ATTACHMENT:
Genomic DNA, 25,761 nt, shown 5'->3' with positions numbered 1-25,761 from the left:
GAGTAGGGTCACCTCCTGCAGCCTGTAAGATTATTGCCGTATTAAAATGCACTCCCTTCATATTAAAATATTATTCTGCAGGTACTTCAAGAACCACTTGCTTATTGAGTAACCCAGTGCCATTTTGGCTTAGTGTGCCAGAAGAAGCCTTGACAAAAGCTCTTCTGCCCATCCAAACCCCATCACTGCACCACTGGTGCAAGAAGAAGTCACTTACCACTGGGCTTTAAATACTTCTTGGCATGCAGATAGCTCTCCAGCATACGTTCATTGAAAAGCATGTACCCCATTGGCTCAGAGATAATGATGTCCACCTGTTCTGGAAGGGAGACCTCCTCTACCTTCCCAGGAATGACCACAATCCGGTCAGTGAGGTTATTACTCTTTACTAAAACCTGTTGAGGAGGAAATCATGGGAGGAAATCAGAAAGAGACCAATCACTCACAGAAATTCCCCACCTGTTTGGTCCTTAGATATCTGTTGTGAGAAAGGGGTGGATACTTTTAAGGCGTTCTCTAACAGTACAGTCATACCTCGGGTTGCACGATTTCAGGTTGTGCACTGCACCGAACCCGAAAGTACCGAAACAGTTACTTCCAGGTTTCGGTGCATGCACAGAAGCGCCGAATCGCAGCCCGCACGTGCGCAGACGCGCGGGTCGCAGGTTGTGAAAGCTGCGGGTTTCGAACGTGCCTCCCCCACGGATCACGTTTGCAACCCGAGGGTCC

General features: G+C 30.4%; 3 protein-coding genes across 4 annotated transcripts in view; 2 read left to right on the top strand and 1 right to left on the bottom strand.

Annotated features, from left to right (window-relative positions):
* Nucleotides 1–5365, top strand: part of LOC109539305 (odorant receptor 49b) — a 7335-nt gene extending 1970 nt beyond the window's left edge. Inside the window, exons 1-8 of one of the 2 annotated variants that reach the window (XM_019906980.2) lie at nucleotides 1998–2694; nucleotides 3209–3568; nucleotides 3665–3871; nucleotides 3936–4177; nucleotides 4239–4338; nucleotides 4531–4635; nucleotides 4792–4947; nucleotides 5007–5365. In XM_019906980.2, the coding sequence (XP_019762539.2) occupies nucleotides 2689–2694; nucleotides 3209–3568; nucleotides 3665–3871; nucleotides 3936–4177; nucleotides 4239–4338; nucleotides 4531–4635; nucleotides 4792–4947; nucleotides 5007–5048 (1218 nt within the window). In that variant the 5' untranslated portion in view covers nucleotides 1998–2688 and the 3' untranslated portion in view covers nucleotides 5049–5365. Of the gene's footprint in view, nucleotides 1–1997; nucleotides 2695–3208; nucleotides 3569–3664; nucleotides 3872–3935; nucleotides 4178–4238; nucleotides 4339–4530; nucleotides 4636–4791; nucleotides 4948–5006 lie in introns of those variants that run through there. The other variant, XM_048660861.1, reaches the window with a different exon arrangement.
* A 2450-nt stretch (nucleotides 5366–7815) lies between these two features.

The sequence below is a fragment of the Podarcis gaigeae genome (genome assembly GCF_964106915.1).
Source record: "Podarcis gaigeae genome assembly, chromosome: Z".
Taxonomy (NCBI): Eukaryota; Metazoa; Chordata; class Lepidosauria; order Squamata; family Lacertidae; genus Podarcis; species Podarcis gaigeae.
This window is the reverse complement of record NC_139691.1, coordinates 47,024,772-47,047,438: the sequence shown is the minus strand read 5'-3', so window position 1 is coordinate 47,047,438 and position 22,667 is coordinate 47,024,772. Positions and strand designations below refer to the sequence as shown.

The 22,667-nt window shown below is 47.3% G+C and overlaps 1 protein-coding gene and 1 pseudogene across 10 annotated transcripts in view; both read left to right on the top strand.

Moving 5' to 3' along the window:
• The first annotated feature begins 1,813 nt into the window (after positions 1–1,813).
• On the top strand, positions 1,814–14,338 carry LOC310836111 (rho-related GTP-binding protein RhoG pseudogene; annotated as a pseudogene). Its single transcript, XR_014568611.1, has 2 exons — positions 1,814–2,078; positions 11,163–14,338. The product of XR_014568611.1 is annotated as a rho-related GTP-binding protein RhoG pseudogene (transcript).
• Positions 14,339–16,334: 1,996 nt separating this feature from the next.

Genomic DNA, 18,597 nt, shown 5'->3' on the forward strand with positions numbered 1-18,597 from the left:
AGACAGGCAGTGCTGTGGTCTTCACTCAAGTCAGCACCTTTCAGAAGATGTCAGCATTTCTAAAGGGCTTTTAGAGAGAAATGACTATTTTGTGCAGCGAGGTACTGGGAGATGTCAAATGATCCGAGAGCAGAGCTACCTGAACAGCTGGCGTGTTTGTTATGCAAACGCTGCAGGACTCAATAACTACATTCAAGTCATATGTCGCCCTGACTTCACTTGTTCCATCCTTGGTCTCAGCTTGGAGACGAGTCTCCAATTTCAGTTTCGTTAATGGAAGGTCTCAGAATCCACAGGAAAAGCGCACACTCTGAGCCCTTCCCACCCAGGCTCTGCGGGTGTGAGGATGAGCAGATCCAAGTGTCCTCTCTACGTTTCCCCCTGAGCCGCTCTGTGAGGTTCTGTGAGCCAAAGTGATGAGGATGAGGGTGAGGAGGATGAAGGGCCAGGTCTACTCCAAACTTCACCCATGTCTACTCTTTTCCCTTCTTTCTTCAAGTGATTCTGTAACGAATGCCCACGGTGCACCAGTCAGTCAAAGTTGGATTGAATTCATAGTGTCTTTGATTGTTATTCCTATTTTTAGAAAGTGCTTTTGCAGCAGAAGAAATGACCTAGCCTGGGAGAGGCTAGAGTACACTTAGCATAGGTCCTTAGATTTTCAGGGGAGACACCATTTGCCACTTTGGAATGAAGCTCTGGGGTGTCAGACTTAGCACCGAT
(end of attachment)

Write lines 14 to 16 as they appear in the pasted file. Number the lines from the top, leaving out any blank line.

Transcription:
• On the top strand, positions 1,814–14,338 carry LOC310836111 (rho-related GTP-binding protein RhoG pseudogene; annotated as a pseudogene). Its single transcript, XR_014568611.1, has 2 exons — positions 1,814–2,078; positions 11,163–14,338. The product of XR_014568611.1 is annotated as a rho-related GTP-binding protein RhoG pseudogene (transcript).
• Positions 14,339–16,334: 1,996 nt separating this feature from the next.

Genomic DNA, 18,597 nt, shown 5'->3' on the forward strand with positions numbered 1-18,597 from the left: